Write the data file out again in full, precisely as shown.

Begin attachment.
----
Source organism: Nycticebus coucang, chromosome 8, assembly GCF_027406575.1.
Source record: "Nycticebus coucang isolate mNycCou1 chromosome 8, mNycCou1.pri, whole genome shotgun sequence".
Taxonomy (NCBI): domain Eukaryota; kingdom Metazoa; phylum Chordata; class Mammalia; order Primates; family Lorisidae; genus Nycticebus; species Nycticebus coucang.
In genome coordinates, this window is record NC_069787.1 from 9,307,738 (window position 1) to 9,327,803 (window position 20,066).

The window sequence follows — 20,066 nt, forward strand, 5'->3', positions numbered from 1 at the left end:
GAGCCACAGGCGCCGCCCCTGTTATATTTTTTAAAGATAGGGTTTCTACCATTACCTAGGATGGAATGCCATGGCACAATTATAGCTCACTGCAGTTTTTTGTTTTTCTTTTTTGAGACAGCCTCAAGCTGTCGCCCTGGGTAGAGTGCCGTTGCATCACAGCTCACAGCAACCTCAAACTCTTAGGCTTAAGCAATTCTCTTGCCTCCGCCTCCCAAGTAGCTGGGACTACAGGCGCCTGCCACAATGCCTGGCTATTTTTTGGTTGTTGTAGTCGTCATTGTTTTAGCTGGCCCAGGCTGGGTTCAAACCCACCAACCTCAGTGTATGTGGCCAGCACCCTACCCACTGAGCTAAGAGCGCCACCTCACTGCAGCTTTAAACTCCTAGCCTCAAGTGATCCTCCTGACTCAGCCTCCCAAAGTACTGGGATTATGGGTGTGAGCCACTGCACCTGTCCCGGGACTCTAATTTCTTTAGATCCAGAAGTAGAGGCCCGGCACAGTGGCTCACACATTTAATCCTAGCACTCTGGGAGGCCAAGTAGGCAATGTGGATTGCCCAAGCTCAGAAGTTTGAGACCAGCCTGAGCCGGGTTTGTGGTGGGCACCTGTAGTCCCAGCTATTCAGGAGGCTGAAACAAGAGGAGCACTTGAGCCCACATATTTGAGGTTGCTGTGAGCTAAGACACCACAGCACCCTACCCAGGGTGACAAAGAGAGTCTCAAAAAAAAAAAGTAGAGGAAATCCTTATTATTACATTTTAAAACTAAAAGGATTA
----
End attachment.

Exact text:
Source organism: Nycticebus coucang, chromosome 8, assembly GCF_027406575.1.
Source record: "Nycticebus coucang isolate mNycCou1 chromosome 8, mNycCou1.pri, whole genome shotgun sequence".
Taxonomy (NCBI): domain Eukaryota; kingdom Metazoa; phylum Chordata; class Mammalia; order Primates; family Lorisidae; genus Nycticebus; species Nycticebus coucang.
In genome coordinates, this window is record NC_069787.1 from 9,307,738 (window position 1) to 9,327,803 (window position 20,066).

The window sequence follows — 20,066 nt, forward strand, 5'->3', positions numbered from 1 at the left end:
GAGCCACAGGCGCCGCCCCTGTTATATTTTTTAAAGATAGGGTTTCTACCATTACCTAGGATGGAATGCCATGGCACAATTATAGCTCACTGCAGTTTTTTGTTTTTCTTTTTTGAGACAGCCTCAAGCTGTCGCCCTGGGTAGAGTGCCGTTGCATCACAGCTCACAGCAACCTCAAACTCTTAGGCTTAAGCAATTCTCTTGCCTCCGCCTCCCAAGTAGCTGGGACTACAGGCGCCTGCCACAATGCCTGGCTATTTTTTGGTTGTTGTAGTCGTCATTGTTTTAGCTGGCCCAGGCTGGGTTCAAACCCACCAACCTCAGTGTATGTGGCCAGCACCCTACCCACTGAGCTAAGAGCGCCACCTCACTGCAGCTTTAAACTCCTAGCCTCAAGTGATCCTCCTGACTCAGCCTCCCAAAGTACTGGGATTATGGGTGTGAGCCACTGCACCTGTCCCGGGACTCTAATTTCTTTAGATCCAGAAGTAGAGGCCCGGCACAGTGGCTCACACATTTAATCCTAGCACTCTGGGAGGCCAAGTAGGCAATGTGGATTGCCCAAGCTCAGAAGTTTGAGACCAGCCTGAGCCGGGTTTGTGGTGGGCACCTGTAGTCCCAGCTATTCAGGAGGCTGAAACAAGAGGAGCACTTGAGCCCACATATTTGAGGTTGCTGTGAGCTAAGACACCACAGCACCCTACCCAGGGTGACAAAGAGAGTCTCAAAAAAAAAAAGTAGAGGAAATCCTTATTATTACATTTTAAAACTAAAAGGATTA